When it comes to morality, it doesn’t get much more clear-cut than the iconic tale of adventure, heroism, and complicated family history that is Star Wars.
Originally spanning three movies released in 1977, 1980, and 1983, the sprawling space saga has grown to become one of the most beloved and profitable entertainment franchises in the world. With each new installment shattering box office records; providing a steady stream of novels, television shows and games; and causing all manners of merchandise to flood the marketplace at every turn, it’s hard to fathom a world that existed before the words, “A long time ago in a galaxy far, far away...”
So, what about this story makes it so relevant that its legacy continues more than 40 years later?
I spoke recently about this question – as well as many others pertaining to the themes of morality and legacy in Star Wars – at Asbury First Church in Rochester, along with my speaking partner, Jeff Dugan.
Using the path of the series’ protagonist, Luke Skywalker, we mapped his various successes and failures throughout the films onto Joseph Campbell’s seminal theory of “The Hero’s Journey”—from his success destroying the Death Star to his loss of a limb suffered in a battle with his father, to his daring rescue of Han Solo and the ultimate success of redeeming the heart and soul of the most feared figure in the galaxy, Darth Vader.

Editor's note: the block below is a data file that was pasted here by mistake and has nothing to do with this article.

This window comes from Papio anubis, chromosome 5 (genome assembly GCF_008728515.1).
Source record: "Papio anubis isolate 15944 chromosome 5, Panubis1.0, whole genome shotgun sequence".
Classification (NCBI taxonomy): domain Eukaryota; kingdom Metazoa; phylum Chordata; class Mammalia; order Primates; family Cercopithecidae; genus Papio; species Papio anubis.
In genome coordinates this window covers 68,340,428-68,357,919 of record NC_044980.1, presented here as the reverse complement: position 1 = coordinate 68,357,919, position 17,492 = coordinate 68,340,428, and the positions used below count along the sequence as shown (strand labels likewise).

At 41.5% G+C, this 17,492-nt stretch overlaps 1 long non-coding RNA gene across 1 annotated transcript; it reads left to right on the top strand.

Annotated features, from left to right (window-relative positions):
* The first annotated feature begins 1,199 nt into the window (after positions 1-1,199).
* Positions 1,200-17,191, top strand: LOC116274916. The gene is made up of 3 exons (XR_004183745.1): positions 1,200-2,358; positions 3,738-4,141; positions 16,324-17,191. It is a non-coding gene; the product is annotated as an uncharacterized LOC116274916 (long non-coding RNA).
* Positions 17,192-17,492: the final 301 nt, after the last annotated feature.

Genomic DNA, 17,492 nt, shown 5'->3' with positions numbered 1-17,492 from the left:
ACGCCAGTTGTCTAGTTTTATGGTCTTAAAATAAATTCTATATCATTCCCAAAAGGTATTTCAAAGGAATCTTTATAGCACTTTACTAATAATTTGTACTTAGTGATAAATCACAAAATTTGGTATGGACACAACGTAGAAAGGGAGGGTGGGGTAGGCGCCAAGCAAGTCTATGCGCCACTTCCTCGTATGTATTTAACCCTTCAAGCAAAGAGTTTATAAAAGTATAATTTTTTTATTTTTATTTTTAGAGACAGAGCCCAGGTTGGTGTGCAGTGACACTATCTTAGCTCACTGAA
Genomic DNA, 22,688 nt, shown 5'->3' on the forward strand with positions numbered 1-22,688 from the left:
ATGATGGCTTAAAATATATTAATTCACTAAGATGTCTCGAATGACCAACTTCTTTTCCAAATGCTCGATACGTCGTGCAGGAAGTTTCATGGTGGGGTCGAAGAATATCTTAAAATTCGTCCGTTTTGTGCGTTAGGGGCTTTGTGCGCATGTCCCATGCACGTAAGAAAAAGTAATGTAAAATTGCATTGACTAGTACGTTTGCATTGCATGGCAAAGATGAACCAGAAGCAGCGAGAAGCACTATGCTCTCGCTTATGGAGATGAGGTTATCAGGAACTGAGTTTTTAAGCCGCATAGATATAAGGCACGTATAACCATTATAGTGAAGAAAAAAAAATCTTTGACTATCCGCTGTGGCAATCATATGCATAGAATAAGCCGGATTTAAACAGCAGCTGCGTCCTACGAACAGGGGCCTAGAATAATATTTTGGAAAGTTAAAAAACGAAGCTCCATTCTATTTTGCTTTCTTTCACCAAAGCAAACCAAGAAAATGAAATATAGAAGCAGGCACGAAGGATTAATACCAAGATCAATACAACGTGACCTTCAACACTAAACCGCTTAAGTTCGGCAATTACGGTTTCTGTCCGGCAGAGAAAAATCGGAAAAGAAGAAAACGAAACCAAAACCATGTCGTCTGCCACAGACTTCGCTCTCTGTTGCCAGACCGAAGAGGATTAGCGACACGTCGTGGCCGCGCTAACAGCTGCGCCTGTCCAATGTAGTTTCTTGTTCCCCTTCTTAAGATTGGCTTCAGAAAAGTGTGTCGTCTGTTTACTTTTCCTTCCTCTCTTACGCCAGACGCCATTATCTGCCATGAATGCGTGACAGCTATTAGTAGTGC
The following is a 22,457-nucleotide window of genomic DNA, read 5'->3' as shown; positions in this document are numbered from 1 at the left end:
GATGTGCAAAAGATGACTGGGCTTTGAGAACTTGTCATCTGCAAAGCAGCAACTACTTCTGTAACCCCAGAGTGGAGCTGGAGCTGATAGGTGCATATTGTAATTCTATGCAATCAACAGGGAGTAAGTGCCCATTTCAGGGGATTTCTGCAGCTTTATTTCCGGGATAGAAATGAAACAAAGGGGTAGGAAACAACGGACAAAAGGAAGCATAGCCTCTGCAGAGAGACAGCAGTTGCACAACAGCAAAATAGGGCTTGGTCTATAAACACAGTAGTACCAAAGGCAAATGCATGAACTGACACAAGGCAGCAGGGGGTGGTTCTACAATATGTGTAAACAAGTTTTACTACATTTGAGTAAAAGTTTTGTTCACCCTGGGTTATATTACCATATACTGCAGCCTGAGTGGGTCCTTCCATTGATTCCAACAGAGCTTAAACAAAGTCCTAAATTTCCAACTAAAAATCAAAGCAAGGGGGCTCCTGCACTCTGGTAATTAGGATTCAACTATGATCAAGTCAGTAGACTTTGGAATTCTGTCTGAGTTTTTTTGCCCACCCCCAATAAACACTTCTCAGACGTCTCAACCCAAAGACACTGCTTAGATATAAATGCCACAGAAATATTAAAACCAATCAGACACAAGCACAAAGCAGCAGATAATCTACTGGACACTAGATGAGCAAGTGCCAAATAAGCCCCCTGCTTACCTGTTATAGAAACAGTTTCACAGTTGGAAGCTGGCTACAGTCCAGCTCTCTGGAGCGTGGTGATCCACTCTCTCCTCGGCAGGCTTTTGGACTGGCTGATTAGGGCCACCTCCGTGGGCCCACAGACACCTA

While tracking his progress, we debated the impact of the various shifts in Luke’s moral compass at these momentous points in the films. He not only battled villains, but also his own emotions of anger, fear, and love while attempting to achieve balance and an identity for himself.
The character of Luke Skywalker is our guide into that larger world and, as we follow his path, we can draw parallels to our own lives. Whether it’s coming of age, facing seemingly insurmountable problems, or just trying to find our place in the universe, we can see through him what it is to be a person who is hardly ever perfect yet succeeds through persistence, strength of character and, of course, with a little help from friends.
Finally, we examined the Star Wars legacy overall. It isn’t just a story about adventuring space knights. It’s a story about scoundrels and princesses, droids and wookies, the good, the bad, and everyone in between. It’s a story about all of us. A story whose heart and legacy can be summed up in one word. It’s something we should always strive to have. It can bind us together and encourage us to do the most incredible, impossible things.
The moral of the story of Star Wars is and always will be – hope.